Importantly, Deep Wheel Orcadia is written primarily in something like (I’ll come back to the something like) Orcadian dialect. This is the dialect spoken in the islands off the far northern tip of Scotland. Orkney culture has important ties to both Scandinavia and Scotland, but is also very much its own thing, and its dialect is equally distinctive:

 

the curn o fock fae a curn o ships

at cam to big a curn o a staetion

an raffled thir myndeen o some histry

intae a kinno culture, parteeclar.

 

Orcadian is joined on the page by another dialect, one something like what we call “the Queen’s English” or “Received Pronunciation,” or “RP”—the dialect of the English upper classes, of academic scholarship, of “standard literature” (and, of course, of this review). RP comes into the book through two routes: first, in the voices of two characters who are not from the wheel, the archaeologist Noor and the traveler Darling, and secondly, in a prose paraphrase which labours to accompany the Orcadian verse.

I say “labours,” because the RP paraphrase is deliberately painstaking and lengthy, not attempting to match the deftness of the Orcadian text with its own deftness, but rather measuring all the many occasions when it falls short, most notably by means of the deployment of compound words whenever the ambiguities of an Orcadian term have no exact RP equivalent. It reads, not like a poet’s translation, but like a scholar’s gloss. Thus the opening description of the Wheel is brilliant in Orcadian:

sheu waatched the Deep Wheel approch,

gray-green, hids Central station tirlan yet
anent the yallo yotun, peedie
bolas teddert aroon hids ring,

pierheids trang wi yoles, wi glims,
an fund the gloup atween ootbye

an in clossan slaa—but only noo,
wi this soond, deus sheu ken whar sheu is.

 

But more awkward in RP:

she watched the Deep Wheel approach, grey-green, its Central station still turntwistwhirlspinning againstaboutbefore the yellow gas giant, little bolas ropemoormarried around its ring

pierheads fullactiveintimate with boats, with gleampointlights, and found the chasmcleft between outside and inside closing laxslowly—but only now, with this sound, does she know where she is.

Sometimes this is taken to the point of absurd punctiliousness, as when “her een is weet” gets translated as “her eyes are wetrain” as if the secondary Orcadian meaning were in any way a viable translation, or as if “wet” were not also a synonym for rain in RP.

Partly, this is done, I am sure, to avoid displacing the Orcadian as the primary text. The RP can’t be as good as the Orcadian—if it was, all non-Orcadian readers would just read it instead. And in this it certainly succeeds—I quickly got the hang of reading the Orcadian text, only occasionally glancing down to gloss a word or phrase. But the interplay between text and gloss does more than merely aid readers—it also sets up a relationship, within the world of the book, between the dialects themselves, a relationship which both reflects and extends explicit in-world political differences. That this relationship also mirrors the relation between dialects like these in our own world is, of course, not coincidental.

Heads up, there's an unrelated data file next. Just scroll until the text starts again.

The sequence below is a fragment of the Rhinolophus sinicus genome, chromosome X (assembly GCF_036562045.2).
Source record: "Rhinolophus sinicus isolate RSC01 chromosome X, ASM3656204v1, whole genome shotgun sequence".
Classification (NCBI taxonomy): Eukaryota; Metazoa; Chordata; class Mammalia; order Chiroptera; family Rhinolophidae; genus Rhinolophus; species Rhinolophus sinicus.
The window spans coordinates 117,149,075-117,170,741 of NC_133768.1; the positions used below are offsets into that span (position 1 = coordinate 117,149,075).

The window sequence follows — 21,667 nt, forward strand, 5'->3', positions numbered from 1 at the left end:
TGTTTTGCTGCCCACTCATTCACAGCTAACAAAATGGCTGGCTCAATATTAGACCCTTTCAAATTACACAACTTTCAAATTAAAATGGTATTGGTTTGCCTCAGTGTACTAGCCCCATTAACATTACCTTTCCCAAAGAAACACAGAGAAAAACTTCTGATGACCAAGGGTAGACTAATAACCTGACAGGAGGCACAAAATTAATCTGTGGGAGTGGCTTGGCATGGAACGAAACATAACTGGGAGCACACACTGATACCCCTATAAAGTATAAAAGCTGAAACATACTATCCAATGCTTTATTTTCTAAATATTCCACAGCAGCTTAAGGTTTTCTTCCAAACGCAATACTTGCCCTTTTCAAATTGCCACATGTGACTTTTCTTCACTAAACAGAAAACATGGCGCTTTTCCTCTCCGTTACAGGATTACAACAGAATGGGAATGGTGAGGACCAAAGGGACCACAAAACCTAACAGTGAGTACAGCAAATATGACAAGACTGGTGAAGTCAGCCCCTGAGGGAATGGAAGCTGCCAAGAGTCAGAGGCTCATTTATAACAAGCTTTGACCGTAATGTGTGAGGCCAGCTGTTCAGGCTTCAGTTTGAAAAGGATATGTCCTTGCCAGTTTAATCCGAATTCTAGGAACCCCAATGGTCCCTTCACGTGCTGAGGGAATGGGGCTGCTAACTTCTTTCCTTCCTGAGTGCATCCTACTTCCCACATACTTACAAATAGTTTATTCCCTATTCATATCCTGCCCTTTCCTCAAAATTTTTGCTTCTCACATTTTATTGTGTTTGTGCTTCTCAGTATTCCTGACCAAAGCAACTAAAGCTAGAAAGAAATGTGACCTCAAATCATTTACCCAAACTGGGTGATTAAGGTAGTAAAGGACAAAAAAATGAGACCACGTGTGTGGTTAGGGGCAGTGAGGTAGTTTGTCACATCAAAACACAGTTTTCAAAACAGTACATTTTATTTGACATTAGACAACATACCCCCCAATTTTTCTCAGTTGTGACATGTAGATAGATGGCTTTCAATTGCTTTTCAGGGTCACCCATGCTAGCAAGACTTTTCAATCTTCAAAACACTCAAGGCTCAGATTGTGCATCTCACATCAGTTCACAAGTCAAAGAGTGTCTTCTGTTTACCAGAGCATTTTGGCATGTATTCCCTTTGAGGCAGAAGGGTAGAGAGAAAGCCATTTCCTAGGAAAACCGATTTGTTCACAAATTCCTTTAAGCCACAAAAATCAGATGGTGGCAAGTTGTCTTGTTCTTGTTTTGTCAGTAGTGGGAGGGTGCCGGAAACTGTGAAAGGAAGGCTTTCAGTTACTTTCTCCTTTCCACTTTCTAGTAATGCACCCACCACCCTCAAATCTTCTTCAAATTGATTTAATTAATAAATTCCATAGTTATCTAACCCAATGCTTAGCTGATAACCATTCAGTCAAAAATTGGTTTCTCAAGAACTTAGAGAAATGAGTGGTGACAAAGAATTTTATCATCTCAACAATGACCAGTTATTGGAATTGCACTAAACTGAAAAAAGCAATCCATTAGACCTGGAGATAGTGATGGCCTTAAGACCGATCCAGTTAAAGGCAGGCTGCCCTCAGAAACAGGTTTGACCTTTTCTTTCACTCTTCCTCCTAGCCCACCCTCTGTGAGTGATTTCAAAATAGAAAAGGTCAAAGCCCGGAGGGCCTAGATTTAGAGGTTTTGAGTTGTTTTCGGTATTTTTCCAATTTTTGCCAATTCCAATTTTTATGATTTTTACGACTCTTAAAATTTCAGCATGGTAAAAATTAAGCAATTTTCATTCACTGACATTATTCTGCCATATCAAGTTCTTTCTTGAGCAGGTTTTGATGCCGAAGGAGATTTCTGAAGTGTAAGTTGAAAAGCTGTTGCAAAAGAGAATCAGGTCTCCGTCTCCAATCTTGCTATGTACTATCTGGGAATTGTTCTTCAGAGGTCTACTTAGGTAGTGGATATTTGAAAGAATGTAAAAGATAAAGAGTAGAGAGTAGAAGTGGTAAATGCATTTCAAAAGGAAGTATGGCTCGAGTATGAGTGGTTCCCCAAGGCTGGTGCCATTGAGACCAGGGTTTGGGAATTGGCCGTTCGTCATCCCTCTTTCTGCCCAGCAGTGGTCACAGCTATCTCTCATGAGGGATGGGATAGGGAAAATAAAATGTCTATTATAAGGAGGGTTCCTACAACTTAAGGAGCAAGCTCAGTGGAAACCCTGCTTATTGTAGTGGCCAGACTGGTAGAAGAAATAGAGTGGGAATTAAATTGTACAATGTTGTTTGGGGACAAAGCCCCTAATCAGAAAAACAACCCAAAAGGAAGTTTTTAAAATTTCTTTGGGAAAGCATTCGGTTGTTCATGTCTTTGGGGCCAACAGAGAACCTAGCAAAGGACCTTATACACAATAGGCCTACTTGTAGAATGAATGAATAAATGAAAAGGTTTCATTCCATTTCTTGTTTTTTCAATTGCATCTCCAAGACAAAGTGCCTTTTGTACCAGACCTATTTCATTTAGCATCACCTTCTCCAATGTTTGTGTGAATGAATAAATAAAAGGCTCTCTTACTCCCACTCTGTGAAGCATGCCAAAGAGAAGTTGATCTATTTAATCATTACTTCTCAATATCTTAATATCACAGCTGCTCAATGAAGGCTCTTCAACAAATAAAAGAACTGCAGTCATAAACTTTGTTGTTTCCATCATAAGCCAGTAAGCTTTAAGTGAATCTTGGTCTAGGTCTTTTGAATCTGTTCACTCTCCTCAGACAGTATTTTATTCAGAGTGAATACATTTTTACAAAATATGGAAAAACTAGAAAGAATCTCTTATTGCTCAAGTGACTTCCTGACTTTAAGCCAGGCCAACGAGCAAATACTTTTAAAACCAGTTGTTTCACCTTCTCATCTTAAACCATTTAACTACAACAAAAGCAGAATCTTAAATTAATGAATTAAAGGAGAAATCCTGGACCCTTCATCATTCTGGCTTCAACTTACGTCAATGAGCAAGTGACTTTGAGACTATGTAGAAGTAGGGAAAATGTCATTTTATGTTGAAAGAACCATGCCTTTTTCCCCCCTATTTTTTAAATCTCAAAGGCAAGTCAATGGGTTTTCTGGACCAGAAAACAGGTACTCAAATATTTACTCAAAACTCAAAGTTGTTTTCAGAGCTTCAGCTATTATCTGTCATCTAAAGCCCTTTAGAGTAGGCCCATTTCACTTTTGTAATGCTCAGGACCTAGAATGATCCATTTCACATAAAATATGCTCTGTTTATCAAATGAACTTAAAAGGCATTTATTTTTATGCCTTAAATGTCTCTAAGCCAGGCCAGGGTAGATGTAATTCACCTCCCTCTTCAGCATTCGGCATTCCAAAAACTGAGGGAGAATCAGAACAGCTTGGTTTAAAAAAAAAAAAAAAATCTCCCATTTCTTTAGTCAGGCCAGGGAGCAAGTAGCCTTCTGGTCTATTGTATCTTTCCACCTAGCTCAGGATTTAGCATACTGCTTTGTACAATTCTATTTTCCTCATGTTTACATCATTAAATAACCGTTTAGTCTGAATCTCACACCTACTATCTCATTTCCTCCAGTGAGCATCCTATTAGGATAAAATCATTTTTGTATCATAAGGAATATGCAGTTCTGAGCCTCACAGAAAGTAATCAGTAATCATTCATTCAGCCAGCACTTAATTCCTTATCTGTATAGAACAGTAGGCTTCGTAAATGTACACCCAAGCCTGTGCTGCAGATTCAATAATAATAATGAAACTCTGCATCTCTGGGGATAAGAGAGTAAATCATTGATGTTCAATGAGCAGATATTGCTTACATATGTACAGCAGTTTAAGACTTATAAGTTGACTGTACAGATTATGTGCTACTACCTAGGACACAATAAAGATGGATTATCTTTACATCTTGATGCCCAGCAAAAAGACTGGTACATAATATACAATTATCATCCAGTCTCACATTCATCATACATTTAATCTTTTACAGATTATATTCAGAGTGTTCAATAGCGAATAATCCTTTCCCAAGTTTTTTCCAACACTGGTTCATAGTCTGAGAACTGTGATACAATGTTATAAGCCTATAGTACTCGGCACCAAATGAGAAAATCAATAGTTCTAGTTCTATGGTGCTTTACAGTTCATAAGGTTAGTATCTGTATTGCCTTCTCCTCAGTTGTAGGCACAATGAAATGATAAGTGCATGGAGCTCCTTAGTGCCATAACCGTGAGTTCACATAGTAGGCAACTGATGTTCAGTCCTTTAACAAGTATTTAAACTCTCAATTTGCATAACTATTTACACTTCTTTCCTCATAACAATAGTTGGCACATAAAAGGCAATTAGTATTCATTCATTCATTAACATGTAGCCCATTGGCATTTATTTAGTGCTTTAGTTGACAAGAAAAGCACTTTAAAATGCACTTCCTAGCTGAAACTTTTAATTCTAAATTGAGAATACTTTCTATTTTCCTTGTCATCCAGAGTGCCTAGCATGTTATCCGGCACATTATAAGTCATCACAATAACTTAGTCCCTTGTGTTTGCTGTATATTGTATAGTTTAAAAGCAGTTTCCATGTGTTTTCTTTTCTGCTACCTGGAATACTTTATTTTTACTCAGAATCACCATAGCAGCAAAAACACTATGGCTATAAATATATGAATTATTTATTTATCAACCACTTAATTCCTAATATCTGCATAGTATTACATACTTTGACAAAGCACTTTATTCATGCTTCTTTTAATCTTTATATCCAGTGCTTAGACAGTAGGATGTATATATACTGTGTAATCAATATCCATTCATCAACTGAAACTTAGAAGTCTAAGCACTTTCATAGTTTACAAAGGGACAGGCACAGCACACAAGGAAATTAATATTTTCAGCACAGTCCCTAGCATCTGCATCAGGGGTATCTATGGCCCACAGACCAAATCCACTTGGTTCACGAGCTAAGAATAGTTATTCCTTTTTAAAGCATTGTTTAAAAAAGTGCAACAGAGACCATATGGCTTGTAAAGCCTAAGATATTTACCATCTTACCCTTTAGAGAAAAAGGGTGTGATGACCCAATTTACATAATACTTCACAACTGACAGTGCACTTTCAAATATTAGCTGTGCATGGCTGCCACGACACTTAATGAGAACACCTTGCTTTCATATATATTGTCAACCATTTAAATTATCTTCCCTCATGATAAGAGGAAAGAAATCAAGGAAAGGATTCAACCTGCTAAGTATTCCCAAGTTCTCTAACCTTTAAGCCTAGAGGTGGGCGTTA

From the point of view of the gloss, or of the speaker of “galactic RP” we might imagine as being responsible for it, the Orcadian text is simultaneously valuably exotic (its every nuance must be preserved) and marginal (it cannot be understood without mediation). The gloss is metropole, the text is periphery. This relationship is apparent, not just in the gloss’s general condescending ungainliness, but also, (a key detail) in the specific way it translates distinctly science-fictional Orcadian words (words, that is, with the same kind of valence as Heinlein’s “door”) into much flatter RP versions—thus just in the example above “yotun” becomes “gas giant” and “yole” (a kind of local spacefaring vessel, distinct from the interstellar “ships”) becomes “boat” (rather than, say, a more distinctive RP alternative like “yawl”).

A similar dynamic is active within the Orcadian text too. Perhaps there should be a spoiler warning here (spoiler: poetic coup!) because it is actively shocking the first time an RP voice appears in the Orcadian text:

“Thir,” sheu says, an looder again, “That wey.”
Darling tries tae gaither Martian manners.
“Thank you so so much,” says Darling.

That repeated “so” is a brilliant bit of mimicry, capturing not just the change in accent, but the deployment of a certain effusive, patronizing politeness, so characteristic of the British upper classes. This starkness departure in tone mirrors the stark foreignness of Darling in the context of the Wheel: a posh trans girl, fugitive from her rich Martian family, she is not from around here. Her dialect, her almost innocent condescension, carries the power of her class position.

She starts seeing Astrid, a girl from the station. Astrid takes Darling to meet her parents, and is then dismayed when the pull of the prestige of Darling’s dialect results in her family, including herself, code-switching into a more “respectable” register: